But in a calmer market, advisers would have the time to identify business opportunities that deserve the most attention, rather than those demanding it.
So this week, Mortgage Solutions is asking: Have you decided what area of business you want to focus on or diversify into once the market settles?
To be honest with you, we focus on all sorts anyway so I’m not sure the pandemic has changed very much of that.
We are not really going to change our focus as it remains on all parts of mortgage finance.
But what we might want to do is spend more time asking clients questions about life insurance.
Some of our furloughed clients did not have relevant income protection or other applicable insurances that would have helped to save them from repossessions and displacement.
So that’s one area that would make sense to look into further – the different kinds of insurance available to our clients.
With regards to mortgages, we may want to do more bridging finance. There will be weird and wonderful properties coming up and onto the market via repossessions or people who just want to sell off their portfolios quickly.
So we will focus on bridging as a product area alongside enhancing our time and effort spent advising on insurance.
Martin Wade, director of Access Equity Release
As a company that took pride in its face-to-face delivery of advice, we have had to learn new skills and embrace new technology and we very much believe that this is here to stay.
We are of course looking forward to the ability to see all clients in person, but we understand there will be people who no longer want this and where for all sorts of reasons it just isn’t possible.
The diversification we seek is on mastering different delivery methods for advice. Phone and Zoom are a given but the process of advising this way necessitates a change in delivery and approach.
Equity release is by its very nature a fully advised process and one which, whilst not irreversible, should always be viewed as a lifetime event.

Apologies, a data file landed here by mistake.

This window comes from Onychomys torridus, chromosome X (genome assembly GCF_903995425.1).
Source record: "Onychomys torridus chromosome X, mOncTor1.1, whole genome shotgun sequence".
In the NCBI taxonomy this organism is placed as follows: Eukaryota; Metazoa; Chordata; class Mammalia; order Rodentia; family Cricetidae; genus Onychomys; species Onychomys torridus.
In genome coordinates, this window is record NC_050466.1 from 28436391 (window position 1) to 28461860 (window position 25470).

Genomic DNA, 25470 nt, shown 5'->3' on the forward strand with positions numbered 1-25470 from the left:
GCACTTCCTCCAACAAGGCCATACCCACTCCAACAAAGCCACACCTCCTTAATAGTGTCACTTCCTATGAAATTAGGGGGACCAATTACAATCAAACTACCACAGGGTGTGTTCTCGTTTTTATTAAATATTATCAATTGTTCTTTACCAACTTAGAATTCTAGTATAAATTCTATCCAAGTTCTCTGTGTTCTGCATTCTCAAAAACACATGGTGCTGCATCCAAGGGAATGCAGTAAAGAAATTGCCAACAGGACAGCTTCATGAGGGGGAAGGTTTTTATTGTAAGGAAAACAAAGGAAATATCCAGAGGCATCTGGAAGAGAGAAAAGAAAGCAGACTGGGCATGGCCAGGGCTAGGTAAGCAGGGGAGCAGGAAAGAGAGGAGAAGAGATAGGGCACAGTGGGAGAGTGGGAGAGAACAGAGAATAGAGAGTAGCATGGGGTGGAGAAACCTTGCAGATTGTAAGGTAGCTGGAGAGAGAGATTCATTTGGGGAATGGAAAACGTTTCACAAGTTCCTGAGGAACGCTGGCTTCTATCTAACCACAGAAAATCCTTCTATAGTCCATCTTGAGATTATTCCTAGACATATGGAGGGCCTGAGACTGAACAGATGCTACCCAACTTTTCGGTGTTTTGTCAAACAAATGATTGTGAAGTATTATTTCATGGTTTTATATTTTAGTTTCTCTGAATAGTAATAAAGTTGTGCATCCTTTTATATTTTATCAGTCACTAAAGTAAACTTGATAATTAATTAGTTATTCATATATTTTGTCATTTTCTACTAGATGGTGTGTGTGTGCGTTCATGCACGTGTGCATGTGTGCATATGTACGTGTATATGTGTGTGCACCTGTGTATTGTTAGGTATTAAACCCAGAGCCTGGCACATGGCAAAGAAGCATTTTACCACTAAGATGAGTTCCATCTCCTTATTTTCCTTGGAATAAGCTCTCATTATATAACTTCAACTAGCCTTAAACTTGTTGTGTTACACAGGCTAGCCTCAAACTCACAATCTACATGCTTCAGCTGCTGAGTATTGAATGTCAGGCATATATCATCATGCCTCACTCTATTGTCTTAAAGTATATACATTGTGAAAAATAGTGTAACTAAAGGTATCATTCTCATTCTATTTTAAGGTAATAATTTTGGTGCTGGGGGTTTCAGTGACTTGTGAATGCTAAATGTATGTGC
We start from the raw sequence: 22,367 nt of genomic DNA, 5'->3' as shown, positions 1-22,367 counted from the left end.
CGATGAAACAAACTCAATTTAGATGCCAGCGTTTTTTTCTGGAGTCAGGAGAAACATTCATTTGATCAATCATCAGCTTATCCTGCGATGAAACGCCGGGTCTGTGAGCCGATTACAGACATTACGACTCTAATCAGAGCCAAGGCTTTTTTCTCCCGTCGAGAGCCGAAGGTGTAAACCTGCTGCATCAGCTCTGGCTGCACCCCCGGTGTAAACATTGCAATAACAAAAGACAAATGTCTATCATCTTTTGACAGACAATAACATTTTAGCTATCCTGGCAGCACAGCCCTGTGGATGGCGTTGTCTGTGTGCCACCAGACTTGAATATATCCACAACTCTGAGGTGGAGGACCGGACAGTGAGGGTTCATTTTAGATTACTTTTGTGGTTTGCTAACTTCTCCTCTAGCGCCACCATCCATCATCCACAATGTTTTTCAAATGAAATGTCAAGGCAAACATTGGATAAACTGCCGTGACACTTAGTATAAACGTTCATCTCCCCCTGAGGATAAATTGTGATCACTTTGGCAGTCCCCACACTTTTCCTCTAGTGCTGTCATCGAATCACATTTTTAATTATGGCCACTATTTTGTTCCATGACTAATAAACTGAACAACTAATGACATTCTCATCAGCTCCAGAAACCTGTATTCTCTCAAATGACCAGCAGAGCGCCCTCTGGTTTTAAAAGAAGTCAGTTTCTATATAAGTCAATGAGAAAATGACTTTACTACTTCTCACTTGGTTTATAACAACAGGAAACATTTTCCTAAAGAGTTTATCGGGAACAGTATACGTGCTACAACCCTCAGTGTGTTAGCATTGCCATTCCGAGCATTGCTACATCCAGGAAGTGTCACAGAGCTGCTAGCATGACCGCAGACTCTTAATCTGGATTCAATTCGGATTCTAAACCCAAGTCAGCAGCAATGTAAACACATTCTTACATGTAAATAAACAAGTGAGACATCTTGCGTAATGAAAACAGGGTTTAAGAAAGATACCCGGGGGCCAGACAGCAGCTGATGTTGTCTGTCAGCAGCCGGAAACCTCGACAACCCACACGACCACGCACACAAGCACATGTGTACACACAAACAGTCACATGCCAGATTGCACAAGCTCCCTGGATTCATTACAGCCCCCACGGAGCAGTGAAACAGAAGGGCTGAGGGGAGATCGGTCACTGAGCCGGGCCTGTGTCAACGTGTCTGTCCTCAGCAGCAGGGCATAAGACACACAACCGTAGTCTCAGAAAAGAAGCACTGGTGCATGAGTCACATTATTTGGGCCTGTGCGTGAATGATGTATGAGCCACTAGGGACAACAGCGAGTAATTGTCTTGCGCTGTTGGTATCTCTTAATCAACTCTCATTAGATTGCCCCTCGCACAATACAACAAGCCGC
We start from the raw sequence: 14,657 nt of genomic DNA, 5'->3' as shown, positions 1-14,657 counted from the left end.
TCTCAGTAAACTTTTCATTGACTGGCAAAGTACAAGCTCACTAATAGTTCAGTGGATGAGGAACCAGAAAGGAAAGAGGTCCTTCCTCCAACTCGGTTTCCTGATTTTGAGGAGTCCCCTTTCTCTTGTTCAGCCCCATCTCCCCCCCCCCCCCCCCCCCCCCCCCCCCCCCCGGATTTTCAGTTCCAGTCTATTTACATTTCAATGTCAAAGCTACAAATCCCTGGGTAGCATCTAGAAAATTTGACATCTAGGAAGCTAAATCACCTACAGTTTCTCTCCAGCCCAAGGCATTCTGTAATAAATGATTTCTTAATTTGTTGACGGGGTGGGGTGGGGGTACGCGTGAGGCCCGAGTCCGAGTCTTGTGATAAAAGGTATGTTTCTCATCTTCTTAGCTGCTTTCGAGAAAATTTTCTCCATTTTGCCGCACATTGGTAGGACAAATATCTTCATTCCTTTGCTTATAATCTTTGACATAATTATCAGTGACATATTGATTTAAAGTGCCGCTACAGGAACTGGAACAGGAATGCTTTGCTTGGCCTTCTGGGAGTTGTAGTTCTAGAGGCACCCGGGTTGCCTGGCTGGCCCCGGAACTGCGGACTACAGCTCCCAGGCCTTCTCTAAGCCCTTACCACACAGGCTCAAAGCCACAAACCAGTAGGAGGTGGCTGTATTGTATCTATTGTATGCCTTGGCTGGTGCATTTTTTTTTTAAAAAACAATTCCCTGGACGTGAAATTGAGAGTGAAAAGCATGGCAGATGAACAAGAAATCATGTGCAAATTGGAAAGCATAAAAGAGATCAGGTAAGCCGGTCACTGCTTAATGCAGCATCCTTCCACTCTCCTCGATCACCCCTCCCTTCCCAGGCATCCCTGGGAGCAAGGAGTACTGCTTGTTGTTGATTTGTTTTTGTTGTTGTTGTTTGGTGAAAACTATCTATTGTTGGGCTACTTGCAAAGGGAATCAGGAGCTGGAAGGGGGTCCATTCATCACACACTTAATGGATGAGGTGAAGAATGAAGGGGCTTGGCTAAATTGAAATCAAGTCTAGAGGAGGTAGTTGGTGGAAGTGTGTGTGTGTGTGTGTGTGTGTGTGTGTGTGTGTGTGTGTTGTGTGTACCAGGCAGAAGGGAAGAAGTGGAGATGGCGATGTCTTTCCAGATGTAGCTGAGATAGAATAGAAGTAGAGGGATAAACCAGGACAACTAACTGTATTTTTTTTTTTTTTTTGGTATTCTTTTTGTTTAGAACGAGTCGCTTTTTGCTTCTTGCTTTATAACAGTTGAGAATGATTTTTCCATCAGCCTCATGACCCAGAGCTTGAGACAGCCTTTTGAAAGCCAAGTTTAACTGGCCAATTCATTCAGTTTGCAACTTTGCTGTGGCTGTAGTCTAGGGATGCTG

Vulnerability presents itself in many ways, not just physical or mental, but also through outside influences and perhaps the lack of ability by some to comprehend planning. This might feasibly embrace a period of 25 years or longer.
Sat face–to–face with a client, it is easier to spot concerns or hesitations. Some of these nuances are less readily spotted over Zoom and even harder to see over the phone.
We are therefore building skills in our advisers and enhancing our advice process which embraces all of the core values of the Equity Release Council’s adviser checklist and Statement of Principles and develops the ability to communicate clearly and concisely without always having the benefit of physical appointments.
Like most brokers, Chadney Bulgin’s 2020 meant an almost overnight switch from ‘famine to feast’ which while welcome, proved challenging.
As is often the case, the sudden surge in mortgage applications meant that some of our busier advisers ‘dropped the ball’ on protection, end of rate reviews and ancillary products such as general insurance.
As a well-established firm with 28 years’ worth of clients, it’s more important than ever that these clients are serviced properly which means a thorough assessment of their potential protection needs at the outset, a timely reminder and review of their options as their rate expiry approaches and offering them appropriate add-ons such as general insurance.
Losing this business to a competitor is inexcusable, especially as we’ve started to see lenders be a bit more proactive in retaining customers at rate end, sometimes taking the business from right under the nose of the busy broker.
In terms of new areas of business, we have noticed a steady increase in the maturity of existing interest-only mortgages where an insufficient repayment strategy is in place.
This presents more complex advice needs such as considering retirement interest-only or even equity release mortgage products, but only after other options such as downsizing have also been explored.
All our advisers carry the qualifications necessary to advise on this area, but specialist training is essential to maintain up to date knowledge of products and criteria.
Not to mention the complexities and sensitivities that such cases can present – we all know the Financial Conduct Authority’s view on advisers that ‘dabble’ in this market.